Ngoc Bui, Fadji Maina, Sneha Jani
Words Laurie Lives By: “The coldest winter I ever spent was a summer in San Francisco” ~ Mark Twain
Laurie’s journey to Berkeley Lab
Laurie grew up in the sunshine state of Florida. She earned her Bachelor degree in Physics at Rollins College in Winter Park, Florida, which sparked her interest in becoming a scientist. Before attending graduate school, however, she served in AmeriCorps for a year to help raise community awareness on local water quality issues through different volunteering activities. Laurie then pursued a PhD in stellarator devices for magnetic confinement fusion at the University of Wisconsin-Madison and W7-X in Greifswald, Germany. Laurie is now a postdoc at NERSC in the Data and Analytics Services group where she is optimizing the Dark Energy Spectroscopic Instrument (DESI) Python code to run efficiently on Cori.
…A great passion to help and serve others
Amazingly, this desire brought our plasma physicist, Laurie, to a new field – computer science! At LBNL, she has been striving to serve her peer scientists by offering them a great environment to efficiently unfold their science. Her current work at NERSC allows Laurie to help scientists understand dark energy through creating a three dimensional map of the universe with algorithms that can be up to 10 times faster than usual. Also stemming from the passion of proactively serving the community, Laurie is an active member of the LBL Postdoc Union (UAW 5810), an association that represents thousands of postdoctoral researchers across the University of California campuses.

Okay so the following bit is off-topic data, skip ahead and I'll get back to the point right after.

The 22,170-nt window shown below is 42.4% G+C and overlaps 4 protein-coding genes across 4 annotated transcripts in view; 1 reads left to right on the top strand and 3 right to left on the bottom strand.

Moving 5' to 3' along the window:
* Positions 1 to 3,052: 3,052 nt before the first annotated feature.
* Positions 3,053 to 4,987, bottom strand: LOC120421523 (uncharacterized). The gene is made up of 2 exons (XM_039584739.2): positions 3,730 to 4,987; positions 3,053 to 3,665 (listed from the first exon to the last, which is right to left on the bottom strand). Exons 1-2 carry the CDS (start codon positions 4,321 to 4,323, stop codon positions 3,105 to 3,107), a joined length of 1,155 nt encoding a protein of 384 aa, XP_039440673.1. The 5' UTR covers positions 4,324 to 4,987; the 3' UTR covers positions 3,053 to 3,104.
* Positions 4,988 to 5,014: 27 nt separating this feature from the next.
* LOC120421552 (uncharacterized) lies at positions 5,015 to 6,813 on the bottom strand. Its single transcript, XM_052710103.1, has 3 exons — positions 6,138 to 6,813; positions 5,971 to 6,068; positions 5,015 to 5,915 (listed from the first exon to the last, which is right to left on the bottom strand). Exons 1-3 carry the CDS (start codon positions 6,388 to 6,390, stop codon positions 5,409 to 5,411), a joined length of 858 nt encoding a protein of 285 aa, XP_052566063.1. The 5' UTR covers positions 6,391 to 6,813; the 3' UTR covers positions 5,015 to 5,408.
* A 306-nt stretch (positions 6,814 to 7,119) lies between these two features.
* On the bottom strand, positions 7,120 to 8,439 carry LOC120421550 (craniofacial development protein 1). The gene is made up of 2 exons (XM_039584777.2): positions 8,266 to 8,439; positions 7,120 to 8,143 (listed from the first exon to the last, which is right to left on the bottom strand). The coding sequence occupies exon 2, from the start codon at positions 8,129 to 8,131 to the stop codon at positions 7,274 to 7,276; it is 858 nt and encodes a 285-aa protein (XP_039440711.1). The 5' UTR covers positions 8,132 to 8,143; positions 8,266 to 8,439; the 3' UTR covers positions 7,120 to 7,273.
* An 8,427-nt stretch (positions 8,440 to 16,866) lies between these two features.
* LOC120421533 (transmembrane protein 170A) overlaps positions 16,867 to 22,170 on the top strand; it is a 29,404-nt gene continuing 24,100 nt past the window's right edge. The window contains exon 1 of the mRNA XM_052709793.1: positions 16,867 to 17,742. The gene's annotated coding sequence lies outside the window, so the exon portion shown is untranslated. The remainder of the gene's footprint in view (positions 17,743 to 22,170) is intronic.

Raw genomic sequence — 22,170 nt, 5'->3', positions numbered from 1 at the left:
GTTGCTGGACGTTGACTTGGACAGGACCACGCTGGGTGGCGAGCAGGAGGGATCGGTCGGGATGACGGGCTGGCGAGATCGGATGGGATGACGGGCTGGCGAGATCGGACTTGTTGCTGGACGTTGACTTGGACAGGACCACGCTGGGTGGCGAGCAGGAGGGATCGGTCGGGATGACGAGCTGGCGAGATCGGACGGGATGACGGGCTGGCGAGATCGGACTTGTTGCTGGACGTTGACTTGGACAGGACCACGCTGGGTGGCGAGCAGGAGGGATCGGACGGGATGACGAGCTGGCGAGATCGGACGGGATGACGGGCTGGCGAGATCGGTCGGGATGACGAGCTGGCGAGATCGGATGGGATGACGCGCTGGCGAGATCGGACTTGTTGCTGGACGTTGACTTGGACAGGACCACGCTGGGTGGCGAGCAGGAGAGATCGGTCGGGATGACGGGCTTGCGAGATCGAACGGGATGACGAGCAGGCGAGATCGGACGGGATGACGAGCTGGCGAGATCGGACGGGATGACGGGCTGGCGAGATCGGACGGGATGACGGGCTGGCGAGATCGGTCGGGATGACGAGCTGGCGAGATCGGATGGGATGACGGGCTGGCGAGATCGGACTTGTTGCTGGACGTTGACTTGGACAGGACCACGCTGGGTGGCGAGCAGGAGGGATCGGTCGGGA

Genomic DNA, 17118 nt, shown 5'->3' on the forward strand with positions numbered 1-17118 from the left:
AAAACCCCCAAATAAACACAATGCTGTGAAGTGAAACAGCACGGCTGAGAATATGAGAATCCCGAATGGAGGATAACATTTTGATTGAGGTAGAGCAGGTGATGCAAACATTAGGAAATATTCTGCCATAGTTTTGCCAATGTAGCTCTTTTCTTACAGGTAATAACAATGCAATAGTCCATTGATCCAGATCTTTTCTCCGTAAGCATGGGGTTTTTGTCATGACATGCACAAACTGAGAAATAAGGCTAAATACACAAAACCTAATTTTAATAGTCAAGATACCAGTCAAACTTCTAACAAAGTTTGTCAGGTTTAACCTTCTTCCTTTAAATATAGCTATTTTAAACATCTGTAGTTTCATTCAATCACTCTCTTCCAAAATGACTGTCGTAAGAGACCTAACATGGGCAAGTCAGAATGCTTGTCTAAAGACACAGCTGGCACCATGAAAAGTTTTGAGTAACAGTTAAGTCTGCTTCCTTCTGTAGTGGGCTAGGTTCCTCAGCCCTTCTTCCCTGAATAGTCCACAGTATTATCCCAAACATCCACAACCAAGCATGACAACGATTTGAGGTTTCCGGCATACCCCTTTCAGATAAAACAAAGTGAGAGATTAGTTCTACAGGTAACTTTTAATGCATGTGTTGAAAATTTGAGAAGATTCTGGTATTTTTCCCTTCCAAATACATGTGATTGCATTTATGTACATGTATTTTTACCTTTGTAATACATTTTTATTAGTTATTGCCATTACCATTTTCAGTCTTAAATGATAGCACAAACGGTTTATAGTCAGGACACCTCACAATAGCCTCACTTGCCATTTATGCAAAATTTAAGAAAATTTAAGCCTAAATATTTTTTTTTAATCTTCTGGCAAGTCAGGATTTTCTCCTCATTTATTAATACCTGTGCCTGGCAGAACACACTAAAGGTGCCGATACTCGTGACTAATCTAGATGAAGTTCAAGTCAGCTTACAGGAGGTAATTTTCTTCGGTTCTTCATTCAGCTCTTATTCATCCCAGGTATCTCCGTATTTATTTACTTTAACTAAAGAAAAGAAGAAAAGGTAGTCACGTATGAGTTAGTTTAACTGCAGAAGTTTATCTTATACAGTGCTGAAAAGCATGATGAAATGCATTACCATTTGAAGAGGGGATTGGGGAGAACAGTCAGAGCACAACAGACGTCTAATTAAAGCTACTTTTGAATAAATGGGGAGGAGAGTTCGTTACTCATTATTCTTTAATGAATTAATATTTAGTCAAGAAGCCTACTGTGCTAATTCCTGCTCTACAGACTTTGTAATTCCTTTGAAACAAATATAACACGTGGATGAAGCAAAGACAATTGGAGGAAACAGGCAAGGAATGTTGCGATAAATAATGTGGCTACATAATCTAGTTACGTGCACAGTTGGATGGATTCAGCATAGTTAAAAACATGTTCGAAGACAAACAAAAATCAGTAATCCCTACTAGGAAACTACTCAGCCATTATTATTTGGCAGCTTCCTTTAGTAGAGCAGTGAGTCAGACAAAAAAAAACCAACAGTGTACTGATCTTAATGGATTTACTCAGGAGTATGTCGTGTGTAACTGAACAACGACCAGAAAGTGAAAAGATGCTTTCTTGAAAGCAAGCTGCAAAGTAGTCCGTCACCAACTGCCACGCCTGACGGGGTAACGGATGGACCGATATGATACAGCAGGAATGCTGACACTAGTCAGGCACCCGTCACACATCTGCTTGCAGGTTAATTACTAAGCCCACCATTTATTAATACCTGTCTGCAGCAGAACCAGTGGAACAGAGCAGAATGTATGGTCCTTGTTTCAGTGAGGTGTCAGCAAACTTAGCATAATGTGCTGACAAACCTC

What’s her next step?
Inevitably, changing fields was tough. At times, one can feel as if they have no idea what they are trying to do. The great thing about it, however, is that you never get bored of learning new things every single day. To Laurie, the patience and continuous support of the NERSC staff has been extremely helpful for her to excitedly get through the initial nervousness. The fact that they set their focuses on investing in people, rather than in their initial experience, is truly inspiring for junior scientists in building their careers. Through these processes, Laurie realized that computer science is what she always wanted to do. The most interesting part, to her, is to solve a diverse set of problems with algorithms that can help hundreds of scientists in enormously speeding up their paths of exploration. In her free time, she has also been learning machine learning nested with deep learning to prepare for the next steps of her career.
A hope for the future of Science…
…with diversity and more women involved. In addressing our last question to Laurie, regarding a message to the junior women out there, she said: “don’t underestimate yourself, you are smarter and better than you give yourself credit for, so don’t quit as we need your good ideas.” Again, we couldn’t agree with her more.
Interviewed and written by Ngoc Bui, Fadji Maina and Sneha Jani – On behalf of BLPA